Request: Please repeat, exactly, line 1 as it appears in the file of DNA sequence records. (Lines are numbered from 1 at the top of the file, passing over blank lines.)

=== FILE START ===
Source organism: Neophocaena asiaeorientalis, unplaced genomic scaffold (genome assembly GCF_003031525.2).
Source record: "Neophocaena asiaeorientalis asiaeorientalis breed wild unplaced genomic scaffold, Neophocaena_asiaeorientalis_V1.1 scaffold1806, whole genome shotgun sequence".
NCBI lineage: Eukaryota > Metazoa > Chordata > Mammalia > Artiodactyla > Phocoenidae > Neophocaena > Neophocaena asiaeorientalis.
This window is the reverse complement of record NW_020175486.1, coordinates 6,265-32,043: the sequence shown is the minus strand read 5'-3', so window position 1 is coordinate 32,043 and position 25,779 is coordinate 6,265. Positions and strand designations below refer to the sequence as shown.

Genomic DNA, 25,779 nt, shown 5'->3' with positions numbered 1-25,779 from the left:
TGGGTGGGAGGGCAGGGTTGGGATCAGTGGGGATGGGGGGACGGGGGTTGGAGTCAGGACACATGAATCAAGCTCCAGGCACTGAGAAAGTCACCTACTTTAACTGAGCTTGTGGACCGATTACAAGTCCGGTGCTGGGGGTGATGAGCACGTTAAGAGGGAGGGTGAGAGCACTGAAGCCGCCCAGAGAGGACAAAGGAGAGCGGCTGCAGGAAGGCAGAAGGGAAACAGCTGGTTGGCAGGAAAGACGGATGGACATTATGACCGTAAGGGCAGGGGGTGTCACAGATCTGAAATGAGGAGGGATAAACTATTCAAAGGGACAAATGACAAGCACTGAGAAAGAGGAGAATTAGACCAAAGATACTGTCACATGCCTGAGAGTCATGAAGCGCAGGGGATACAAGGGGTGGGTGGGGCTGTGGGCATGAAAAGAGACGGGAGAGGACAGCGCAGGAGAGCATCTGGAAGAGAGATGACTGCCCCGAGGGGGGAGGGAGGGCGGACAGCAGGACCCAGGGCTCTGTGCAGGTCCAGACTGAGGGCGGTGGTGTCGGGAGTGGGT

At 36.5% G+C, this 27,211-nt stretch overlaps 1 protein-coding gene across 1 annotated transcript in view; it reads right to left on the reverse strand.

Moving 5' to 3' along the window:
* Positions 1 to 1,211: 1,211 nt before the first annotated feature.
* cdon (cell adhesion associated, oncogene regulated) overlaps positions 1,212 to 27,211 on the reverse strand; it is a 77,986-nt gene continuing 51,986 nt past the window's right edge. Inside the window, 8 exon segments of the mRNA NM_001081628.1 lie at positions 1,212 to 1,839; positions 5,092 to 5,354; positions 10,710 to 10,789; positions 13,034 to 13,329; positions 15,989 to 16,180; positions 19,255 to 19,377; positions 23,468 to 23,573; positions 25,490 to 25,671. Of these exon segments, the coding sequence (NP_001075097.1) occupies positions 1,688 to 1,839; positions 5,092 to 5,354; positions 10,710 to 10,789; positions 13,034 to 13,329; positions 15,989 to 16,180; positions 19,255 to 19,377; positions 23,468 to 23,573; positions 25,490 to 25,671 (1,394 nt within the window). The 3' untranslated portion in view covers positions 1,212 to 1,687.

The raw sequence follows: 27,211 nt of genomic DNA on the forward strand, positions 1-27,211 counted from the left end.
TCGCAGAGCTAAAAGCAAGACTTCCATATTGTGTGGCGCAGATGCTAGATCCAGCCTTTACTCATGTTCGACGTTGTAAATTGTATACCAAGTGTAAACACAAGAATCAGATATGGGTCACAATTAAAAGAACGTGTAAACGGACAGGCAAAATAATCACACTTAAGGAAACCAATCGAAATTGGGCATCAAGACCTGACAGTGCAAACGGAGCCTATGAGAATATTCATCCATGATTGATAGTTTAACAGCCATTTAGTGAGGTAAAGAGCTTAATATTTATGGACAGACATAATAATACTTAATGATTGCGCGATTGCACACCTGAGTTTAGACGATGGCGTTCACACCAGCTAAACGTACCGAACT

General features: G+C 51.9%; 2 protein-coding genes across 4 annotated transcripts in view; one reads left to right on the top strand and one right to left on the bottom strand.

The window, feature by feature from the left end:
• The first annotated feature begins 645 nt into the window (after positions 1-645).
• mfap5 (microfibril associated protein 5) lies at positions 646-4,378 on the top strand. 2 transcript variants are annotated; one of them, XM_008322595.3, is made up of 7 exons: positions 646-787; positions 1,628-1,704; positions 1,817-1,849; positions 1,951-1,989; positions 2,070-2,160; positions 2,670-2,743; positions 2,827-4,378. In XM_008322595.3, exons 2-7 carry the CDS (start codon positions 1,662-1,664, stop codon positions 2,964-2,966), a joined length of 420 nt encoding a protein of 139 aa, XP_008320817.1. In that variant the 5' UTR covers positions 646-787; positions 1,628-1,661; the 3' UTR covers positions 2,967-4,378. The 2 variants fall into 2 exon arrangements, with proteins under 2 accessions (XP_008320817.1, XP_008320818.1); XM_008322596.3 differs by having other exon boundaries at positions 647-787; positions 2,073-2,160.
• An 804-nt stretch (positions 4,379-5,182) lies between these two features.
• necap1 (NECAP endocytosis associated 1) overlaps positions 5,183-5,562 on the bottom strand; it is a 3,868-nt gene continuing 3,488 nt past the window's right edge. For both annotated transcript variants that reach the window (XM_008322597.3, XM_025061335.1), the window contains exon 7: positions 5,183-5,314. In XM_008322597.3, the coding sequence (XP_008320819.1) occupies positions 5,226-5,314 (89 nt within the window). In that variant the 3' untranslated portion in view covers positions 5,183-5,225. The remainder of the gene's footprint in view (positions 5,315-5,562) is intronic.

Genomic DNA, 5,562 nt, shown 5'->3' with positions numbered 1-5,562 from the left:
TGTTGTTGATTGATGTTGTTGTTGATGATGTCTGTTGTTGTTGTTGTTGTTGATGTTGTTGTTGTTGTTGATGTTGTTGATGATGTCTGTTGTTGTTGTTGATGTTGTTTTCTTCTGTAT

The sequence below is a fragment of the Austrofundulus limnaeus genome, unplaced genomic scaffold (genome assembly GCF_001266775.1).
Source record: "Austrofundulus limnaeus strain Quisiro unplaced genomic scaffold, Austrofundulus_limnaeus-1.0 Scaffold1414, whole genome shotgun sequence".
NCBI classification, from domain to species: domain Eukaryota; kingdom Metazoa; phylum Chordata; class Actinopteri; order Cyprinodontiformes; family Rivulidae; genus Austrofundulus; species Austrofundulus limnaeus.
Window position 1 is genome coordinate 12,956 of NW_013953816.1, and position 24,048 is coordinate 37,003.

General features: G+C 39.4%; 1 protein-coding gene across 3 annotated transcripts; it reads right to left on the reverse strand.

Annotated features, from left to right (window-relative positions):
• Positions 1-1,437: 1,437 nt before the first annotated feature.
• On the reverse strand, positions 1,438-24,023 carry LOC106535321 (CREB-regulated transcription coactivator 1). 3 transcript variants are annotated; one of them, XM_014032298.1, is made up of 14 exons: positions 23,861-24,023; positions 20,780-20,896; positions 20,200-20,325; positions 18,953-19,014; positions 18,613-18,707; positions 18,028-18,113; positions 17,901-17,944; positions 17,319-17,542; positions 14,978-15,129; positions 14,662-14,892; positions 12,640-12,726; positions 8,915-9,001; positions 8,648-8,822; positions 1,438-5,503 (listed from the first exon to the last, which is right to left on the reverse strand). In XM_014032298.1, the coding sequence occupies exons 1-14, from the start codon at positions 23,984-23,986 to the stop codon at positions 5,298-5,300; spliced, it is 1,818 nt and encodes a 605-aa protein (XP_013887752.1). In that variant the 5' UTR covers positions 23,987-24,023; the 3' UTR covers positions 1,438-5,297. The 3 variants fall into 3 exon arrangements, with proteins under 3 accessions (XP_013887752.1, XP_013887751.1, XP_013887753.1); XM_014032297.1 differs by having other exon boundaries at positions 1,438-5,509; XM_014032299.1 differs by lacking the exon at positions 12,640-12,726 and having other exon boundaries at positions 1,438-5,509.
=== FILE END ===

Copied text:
Source organism: Neophocaena asiaeorientalis, unplaced genomic scaffold (genome assembly GCF_003031525.2).